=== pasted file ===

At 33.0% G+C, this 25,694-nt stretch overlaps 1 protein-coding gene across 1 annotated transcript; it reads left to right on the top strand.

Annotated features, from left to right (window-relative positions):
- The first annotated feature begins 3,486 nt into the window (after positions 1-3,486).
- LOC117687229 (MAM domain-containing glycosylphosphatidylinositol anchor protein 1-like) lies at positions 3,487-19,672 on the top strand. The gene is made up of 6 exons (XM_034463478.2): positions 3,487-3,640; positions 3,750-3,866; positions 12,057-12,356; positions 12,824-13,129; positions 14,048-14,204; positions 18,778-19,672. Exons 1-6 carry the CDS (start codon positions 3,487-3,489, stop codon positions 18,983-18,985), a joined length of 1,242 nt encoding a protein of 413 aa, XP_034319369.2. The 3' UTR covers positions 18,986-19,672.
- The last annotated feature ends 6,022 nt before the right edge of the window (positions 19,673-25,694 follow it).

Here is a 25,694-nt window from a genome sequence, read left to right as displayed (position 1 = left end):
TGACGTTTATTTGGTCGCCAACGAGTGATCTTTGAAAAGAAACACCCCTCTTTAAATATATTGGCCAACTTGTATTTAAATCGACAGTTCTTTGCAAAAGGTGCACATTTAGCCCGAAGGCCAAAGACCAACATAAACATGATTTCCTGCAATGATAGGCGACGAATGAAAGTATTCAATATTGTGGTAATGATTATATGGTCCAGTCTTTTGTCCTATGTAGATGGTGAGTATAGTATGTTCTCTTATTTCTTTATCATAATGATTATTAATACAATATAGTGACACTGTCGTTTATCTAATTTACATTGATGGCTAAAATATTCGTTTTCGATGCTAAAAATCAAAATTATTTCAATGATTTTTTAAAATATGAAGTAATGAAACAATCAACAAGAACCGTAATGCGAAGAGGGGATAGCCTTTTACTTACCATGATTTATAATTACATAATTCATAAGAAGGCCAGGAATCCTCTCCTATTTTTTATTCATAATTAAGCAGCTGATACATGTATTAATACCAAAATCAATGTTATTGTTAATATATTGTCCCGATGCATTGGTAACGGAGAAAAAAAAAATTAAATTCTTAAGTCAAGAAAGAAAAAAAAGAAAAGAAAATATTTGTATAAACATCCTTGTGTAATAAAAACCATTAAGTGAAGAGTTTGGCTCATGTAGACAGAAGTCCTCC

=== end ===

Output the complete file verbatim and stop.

At 33.0% G+C, this 25,694-nt stretch overlaps 1 protein-coding gene across 1 annotated transcript; it reads left to right on the top strand.

Annotated features, from left to right (window-relative positions):
- The first annotated feature begins 3,486 nt into the window (after positions 1-3,486).
- LOC117687229 (MAM domain-containing glycosylphosphatidylinositol anchor protein 1-like) lies at positions 3,487-19,672 on the top strand. The gene is made up of 6 exons (XM_034463478.2): positions 3,487-3,640; positions 3,750-3,866; positions 12,057-12,356; positions 12,824-13,129; positions 14,048-14,204; positions 18,778-19,672. Exons 1-6 carry the CDS (start codon positions 3,487-3,489, stop codon positions 18,983-18,985), a joined length of 1,242 nt encoding a protein of 413 aa, XP_034319369.2. The 3' UTR covers positions 18,986-19,672.
- The last annotated feature ends 6,022 nt before the right edge of the window (positions 19,673-25,694 follow it).

Here is a 25,694-nt window from a genome sequence, read left to right as displayed (position 1 = left end):
TGACGTTTATTTGGTCGCCAACGAGTGATCTTTGAAAAGAAACACCCCTCTTTAAATATATTGGCCAACTTGTATTTAAATCGACAGTTCTTTGCAAAAGGTGCACATTTAGCCCGAAGGCCAAAGACCAACATAAACATGATTTCCTGCAATGATAGGCGACGAATGAAAGTATTCAATATTGTGGTAATGATTATATGGTCCAGTCTTTTGTCCTATGTAGATGGTGAGTATAGTATGTTCTCTTATTTCTTTATCATAATGATTATTAATACAATATAGTGACACTGTCGTTTATCTAATTTACATTGATGGCTAAAATATTCGTTTTCGATGCTAAAAATCAAAATTATTTCAATGATTTTTTAAAATATGAAGTAATGAAACAATCAACAAGAACCGTAATGCGAAGAGGGGATAGCCTTTTACTTACCATGATTTATAATTACATAATTCATAAGAAGGCCAGGAATCCTCTCCTATTTTTTATTCATAATTAAGCAGCTGATACATGTATTAATACCAAAATCAATGTTATTGTTAATATATTGTCCCGATGCATTGGTAACGGAGAAAAAAAAAATTAAATTCTTAAGTCAAGAAAGAAAAAAAAGAAAAGAAAATATTTGTATAAACATCCTTGTGTAATAAAAACCATTAAGTGAAGAGTTTGGCTCATGTAGACAGAAGTCCTCC